Celebrating SWRT in Makueni, as Project Implementation Ends

Dr. Shem Kuyah leads the discussion on the way forward with regard to the sustainability of the project

After three years of implementation, the Subsurface Water Retention Technology (SWRT) project implemented by researchers from Jomo Kenyatta University of Agriculture and Technology (JKUAT), JKUAT Enterprises Ltd, Alliance Bioversity-CIAT, Swedish University of Agricultural Sciences (SLU), and SWRT Solutions LLC, is finally coming to an end in October, 2022.

Funded by the Nordic Development Fund, the project installed soil water retention membranes on 18 farms in Mtito-Andei and Masongaleni wards in Kibwezi Sub-county, Makueni.

The aim of the project was to increase farm system resilience, crop production and carbon accumulation in sandy soils in Makueni County.

“The project was based on demonstrating the utility of the Subsurface Water Retention Technology (SWRT), and involves the installation of subsurface impermeable water‐retaining membranes which disrupt large amounts of water and nutrients lost through natural deep percolation in sandy soils,” explains Dr. Shem Kuyah of JKUAT.

Various stakeholders follow proceedings during the close-out workshop

To take stock of the successes gained by the project, the team of researchers held a close-out workshop bringing together stakeholders from the county government, research institutions, financial institutions and small-scale farmers to discuss the way forward with regard to the sustainability of the technology.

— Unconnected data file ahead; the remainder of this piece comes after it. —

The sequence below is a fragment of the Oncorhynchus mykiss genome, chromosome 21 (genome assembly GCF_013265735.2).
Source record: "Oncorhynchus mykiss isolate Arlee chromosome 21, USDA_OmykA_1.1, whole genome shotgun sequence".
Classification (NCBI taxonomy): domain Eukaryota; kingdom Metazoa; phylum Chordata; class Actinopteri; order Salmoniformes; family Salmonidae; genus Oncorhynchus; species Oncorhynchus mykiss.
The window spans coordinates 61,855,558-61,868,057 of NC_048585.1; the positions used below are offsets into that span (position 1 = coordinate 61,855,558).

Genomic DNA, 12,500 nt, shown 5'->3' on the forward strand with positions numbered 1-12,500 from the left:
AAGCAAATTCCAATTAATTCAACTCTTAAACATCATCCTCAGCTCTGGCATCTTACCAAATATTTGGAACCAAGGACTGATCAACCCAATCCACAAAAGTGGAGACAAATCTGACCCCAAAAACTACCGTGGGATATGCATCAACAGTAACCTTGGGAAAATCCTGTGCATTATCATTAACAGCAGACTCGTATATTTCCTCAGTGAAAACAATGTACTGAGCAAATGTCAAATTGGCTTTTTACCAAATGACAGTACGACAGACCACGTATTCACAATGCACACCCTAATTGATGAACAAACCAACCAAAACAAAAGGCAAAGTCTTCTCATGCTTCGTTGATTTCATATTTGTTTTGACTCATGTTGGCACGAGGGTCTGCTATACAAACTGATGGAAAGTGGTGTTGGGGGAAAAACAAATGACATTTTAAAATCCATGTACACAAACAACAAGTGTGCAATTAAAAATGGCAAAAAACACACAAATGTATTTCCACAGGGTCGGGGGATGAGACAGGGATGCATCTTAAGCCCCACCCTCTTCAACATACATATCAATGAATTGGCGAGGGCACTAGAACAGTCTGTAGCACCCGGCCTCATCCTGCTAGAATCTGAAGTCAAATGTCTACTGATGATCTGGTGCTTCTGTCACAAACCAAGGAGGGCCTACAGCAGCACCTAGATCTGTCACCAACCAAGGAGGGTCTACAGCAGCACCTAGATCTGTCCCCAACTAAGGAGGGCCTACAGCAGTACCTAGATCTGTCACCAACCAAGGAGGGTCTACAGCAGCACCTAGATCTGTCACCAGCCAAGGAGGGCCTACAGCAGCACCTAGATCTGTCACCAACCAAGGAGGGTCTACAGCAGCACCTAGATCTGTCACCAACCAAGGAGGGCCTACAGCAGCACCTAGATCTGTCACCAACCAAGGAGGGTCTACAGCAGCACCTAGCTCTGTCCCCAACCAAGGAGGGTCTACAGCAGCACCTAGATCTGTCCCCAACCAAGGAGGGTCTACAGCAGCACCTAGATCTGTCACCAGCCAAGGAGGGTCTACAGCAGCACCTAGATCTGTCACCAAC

While acknowledging that SWRT installation is expensive and labor-intensive, especially for smallholder farmers with meager resources, Dr. Stanley Karanja of the Alliance Bioversity-CIAT said the project team conducted a cost-benefits analysis establishing that high-value crops such as kales increase profitability as compared to maize.

“In the last phase of the project we decided to experiment with high-value crops and the farmers settled on kales. The beauty with kales is that once they are mature, kale leaves can be harvested for at least three months ensuring that the farmer has vegetables throughout the year,” said Dr. Sylvia Nyawira of Alliance Bioversity-CIAT.

As the three-year project concludes, the project has been steadfast in attracting the interest of farmers, financial institutions and entrepreneurs and raising their awareness on the installation and short-term return on investments and long-term benefits of SWRT.

Kales grown under the Subsurface Water Retention Technology (SWRT)

The project team has worked on a business case beyond the funding period, which allows the scaling up of the benefits the technology brings to the farmers.

Using the 18 farms as demonstration farms, the project has been working with farmers of Makueni County to create awareness of the benefits of SWRT and has witnessed an increase in the demand of the technology.

To foster sustainability of the project and champion linkages with relevant stakeholders, Managing Director, JKUAT Enterprises Ltd, Dr. Winifred Karugu, said, the project is developing a platform that will act as a repository of all the project’s information.

The platform domiciled at JKUATES will also provide an avenue for farmers and stakeholders to interact with each other and give feedback on the use of the technology as they strengthen collaborations.

The project, deemed to improve the agricultural index of Makueni County, was spearheaded by Dr. Shem Kuyah (JKUAT), Dr. Winifred Karugu (JKUATES), Dr. Sylvia Nyawira and Dr. Stanley Karanja (The Alliance Bioversity-CIAT), Prof. Alvin Smucker (SWRT SOLUTIONS LLC.) and Dr. Libère Nkurunziza (SLU).

Celebrating SWRT in Makueni, as project implementation ends

Comments are closed.